MOULTRIE — Tuesday’s storm caused significant damage in the northern part of Colquitt County, officials said this morning, and the forecast predicts more severe weather today.
Colquitt County Emergency Management Director Justin Cox said the damage seemed to be from straight-line winds.
“New Elm community got the worst of it,” Cox said by text this morning. “Probably 30-40 locations with trees down. Several damaged roofs, vehicles.”
The National Weather Service listed a half-dozen reports in Colquitt County:
• 4:45 p.m.: Hay barn (steel frame) down in New Elm community.
• 4:50 p.m.: Multiple trees down on Doerun-Norman Park Road at Sumner Road.
• 4:57 p.m.: Spotter reports 60 mph wind gusts measured on a rooftop anemometer 1 mile west of New Elm.
• 5:03 p.m.: Part of an awning blew off in Norman Park.
• 5:15 p.m.: Weather station at Spence Field measured a 44 mph gust.
• 5:20 p.m.: Weather station at SRTC’s Veterans Parkway Campus measured a 41 mph gust.
Tuesday’s event was the second day of severe weather to hit Colquitt County, and more is expected today and possibly throughout the week.
A National Weather Service briefing emailed to The Observer this morning warned of two rounds of severe weather today and tonight.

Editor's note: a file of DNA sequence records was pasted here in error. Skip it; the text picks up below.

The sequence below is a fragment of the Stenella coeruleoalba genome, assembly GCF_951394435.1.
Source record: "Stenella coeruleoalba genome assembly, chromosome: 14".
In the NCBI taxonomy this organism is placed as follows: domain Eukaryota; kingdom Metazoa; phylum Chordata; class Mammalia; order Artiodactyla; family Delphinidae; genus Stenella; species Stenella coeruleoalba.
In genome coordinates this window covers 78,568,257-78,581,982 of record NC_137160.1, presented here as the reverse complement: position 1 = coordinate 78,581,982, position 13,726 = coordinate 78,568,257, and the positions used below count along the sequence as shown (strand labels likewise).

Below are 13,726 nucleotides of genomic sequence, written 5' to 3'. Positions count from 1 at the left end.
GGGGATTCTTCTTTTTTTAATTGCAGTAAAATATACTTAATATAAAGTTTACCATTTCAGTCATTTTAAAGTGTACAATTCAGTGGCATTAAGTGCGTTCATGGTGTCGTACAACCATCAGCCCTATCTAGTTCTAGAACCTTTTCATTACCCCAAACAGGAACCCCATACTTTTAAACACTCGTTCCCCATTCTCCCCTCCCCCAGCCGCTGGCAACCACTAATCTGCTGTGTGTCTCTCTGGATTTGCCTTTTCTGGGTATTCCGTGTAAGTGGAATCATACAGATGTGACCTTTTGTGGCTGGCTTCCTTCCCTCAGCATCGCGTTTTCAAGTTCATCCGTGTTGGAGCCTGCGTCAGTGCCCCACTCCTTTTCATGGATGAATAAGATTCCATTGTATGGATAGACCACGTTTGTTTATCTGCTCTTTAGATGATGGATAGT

The first round will hit Southwest Georgia later this morning through early afternoon with the potential for damaging winds, large hail, a few tornadoes and heavy rainfall.
The website weather.com predicts Colquitt County will start to feel the effects around 1 p.m.
The second round will hit overnight, the National Weather Service said. Dangers include potentially significant damaging winds, large hail, tornadoes and heavy rainfall.
All of Colquitt County is now included in an area of enhanced risk (Level 3 of 5) for severe weather. In the NWS forecast released Tuesday morning, only part of the county was predicted to be moderate risk, with most of the county in the slight risk category (Level 2 of 5).
Today’s forecast adds a large area of moderate risk (Level 4 of 5) to the northwest of Colquitt County, including parts of Mitchell and Worth counties as well as the city of Albany.
“Additional rounds of severe weather and heavy rainfall will remain possible Thursday and Friday,” the NWS briefing said. “Primary hazards remain damaging winds, hail, a few tornadoes and heavy rainfall.”
The NWS forecast map for Thursday and Friday show Colquitt County in an area of marginal risk for severe weather (Level 1 of 5).
All of Southwest Georgia is at slight risk for excessive rainfall both today and Thursday, and a flood watch is in effect throughout the region through Friday.
The NWS said area rivers remain well below flood stage, so river flooding is unlikely, but flash flooding will be possible.